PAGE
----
Monthly Archives: February 2007


It dawns on me that we could easily be a well respected Apple Mac Rumor site simply by posting occasional Random Apple Rumors (educated guesses, of course). Just by chance, we’d get some of them right and quite possibly have a higher accuracy rating than some of the “real” rumor sites.

To explain: Things change. Ignoring the fact that Apple sometimes uses fake information to track leaks, nothing it guaranteed in the business world. A manager could change positions and a project could be reassigned to someone else who isn’t interested in it and gets it canceled. A new marketing survey could change a roadmap. A supply chain problem could prevent a product going in to production. This happens all the time.

As a long-standing follower of both Apple and Disney rumors, these patterns seem obvious. So, starting soon, Appleause will begin offering occasional Random Apple Rumors.

You can tell us how we’re doing.

Mac Doesn’t Stand a Chance…

If I, a highly experience Mac user with a marketing, advertising and sales background, can’t convince the woman that loves me that she should get a Mac, Apple doesn’t stand a chance.

At least, not when it comes to the gamer geeks.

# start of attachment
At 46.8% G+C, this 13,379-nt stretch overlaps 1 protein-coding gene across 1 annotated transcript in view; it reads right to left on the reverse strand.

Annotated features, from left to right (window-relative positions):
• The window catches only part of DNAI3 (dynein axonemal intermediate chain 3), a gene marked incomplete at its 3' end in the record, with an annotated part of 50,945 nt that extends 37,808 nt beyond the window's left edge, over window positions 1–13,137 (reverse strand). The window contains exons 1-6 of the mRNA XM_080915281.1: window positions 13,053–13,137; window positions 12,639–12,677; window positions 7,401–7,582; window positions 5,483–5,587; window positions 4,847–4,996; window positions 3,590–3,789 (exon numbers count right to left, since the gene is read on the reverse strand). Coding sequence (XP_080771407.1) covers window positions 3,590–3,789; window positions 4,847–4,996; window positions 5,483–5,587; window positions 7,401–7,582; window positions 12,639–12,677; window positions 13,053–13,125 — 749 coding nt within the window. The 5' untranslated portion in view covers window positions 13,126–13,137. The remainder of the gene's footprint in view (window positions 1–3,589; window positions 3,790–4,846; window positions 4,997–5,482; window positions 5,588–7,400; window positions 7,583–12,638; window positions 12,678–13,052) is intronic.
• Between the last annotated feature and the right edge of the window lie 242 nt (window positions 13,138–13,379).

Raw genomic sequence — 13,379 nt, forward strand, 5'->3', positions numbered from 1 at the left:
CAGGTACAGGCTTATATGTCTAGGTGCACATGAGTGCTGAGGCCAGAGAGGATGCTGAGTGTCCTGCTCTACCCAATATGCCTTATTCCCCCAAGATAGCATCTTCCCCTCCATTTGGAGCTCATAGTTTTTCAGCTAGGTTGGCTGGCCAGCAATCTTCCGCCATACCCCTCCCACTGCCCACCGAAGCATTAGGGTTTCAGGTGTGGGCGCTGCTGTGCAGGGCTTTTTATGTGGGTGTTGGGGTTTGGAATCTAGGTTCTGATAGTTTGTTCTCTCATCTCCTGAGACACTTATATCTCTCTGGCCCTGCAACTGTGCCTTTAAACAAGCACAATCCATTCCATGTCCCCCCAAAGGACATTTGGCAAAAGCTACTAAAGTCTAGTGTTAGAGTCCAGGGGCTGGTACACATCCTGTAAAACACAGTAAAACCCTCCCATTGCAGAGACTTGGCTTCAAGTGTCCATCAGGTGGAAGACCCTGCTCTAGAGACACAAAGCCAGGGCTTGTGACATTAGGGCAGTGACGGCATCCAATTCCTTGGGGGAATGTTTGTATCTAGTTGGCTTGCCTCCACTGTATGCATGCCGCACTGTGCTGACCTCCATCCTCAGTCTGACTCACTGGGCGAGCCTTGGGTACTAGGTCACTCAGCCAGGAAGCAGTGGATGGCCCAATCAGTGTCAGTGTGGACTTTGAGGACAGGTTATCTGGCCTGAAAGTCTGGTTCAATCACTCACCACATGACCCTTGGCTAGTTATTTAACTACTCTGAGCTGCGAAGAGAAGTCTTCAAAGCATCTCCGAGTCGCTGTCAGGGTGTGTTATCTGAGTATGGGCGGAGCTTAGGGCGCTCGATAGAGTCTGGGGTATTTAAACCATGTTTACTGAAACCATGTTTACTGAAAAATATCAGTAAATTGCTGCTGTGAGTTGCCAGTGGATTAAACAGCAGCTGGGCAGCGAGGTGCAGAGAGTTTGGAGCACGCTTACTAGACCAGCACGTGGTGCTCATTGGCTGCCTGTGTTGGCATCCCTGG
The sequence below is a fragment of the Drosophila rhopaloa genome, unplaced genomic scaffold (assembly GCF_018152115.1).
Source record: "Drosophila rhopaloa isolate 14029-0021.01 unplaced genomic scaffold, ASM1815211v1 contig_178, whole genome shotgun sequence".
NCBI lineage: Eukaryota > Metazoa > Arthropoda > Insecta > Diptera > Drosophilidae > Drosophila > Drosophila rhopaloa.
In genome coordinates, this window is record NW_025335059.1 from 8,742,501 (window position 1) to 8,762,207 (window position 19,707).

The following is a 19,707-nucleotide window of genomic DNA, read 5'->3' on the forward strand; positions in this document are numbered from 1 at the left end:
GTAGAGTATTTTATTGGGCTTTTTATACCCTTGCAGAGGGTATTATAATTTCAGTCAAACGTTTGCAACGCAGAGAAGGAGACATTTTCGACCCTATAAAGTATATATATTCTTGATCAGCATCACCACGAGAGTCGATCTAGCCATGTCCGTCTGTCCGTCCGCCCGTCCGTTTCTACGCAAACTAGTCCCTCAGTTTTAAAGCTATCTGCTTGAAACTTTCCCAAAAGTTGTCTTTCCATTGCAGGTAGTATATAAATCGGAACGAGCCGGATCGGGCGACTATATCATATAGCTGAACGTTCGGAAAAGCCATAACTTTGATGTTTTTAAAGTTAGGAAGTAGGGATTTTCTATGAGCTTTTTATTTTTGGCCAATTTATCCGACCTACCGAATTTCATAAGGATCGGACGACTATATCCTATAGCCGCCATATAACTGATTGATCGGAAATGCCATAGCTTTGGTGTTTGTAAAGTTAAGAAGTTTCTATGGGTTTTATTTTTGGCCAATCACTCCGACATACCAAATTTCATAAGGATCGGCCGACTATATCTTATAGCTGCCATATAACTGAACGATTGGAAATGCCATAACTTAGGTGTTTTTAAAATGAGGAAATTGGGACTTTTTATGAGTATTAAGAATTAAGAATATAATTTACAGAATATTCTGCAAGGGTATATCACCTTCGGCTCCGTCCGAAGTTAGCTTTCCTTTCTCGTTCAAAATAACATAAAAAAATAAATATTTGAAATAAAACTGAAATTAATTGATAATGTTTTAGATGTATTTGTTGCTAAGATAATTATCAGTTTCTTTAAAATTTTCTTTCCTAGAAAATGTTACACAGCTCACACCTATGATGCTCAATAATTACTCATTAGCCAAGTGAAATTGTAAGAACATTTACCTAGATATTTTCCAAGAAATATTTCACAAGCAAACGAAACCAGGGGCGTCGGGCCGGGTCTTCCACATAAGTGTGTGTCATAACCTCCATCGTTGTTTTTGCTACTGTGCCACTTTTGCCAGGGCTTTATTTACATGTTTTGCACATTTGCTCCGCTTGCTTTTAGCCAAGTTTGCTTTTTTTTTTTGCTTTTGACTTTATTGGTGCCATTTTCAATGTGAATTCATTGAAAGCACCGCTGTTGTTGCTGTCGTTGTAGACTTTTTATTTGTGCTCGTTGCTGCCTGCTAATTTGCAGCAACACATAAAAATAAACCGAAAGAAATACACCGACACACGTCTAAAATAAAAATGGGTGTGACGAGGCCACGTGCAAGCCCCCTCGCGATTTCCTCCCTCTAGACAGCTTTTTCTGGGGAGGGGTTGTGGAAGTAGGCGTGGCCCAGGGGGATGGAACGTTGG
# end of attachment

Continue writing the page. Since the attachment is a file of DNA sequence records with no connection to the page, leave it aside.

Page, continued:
You see, while she admires all the things I easily do on my Mac, whether it be simple Internet mail and web surfing that “just works,” or advanced things like multi-track recording, podcasting or video editing, there is only little thing that keeps her from being able to afford a Mac.

World of Warcraft.

And, perhaps, The Sims 2.

In order for her to get a laptop that has a graphics card that will play these games decently, she has to spend $2000. And even then, unless she runs Windows on the machine, she won’t have access to all the plug ins and expansions and add ons she’s used to.

So, regardless of what I say or show her, and how “wowed” she is about everything she’s see, ultimately, her one “killer app” is something that the Mac just doesn’t have.

So, will someone please tell Cupertino we need a low-end MacBook that can play games? Please? I really don’t want to become XP tech support when she brings her new PC laptop over and tries to get it to connect to my wireless network or print to my printer wirelessly.

I went through that all with my ex who, fortunately, wasn’t a gamer and was able to buy an iBook…

Valentine’s Day is right around the corner, after all.

Why the iPhone will iPhail

Although an overpaid computer engineer by trade, I’ve had bad times where I had to keep my landlord happy by selling wireless serivces. SprintPCS, T-Mobile, AT&T Wireless, US Cellular, NexTel, DirecTV and Dish Network were all part of the “sell this and make commission” plan. But, my experience lead me to great distaste for the industries. To this date, I refuse to purchase any similar service from anyone other than an official company store. Read the fine print. There may be a $150 cancellation fee from Verizon, but Universal Wireless Cell Company tags on their own similar fee to double get you. Buying “direct” prevents that and, as the iPhone has shown, there’s always the possibility for something just over the horizon that will make you glad you can get out of your contract (easier).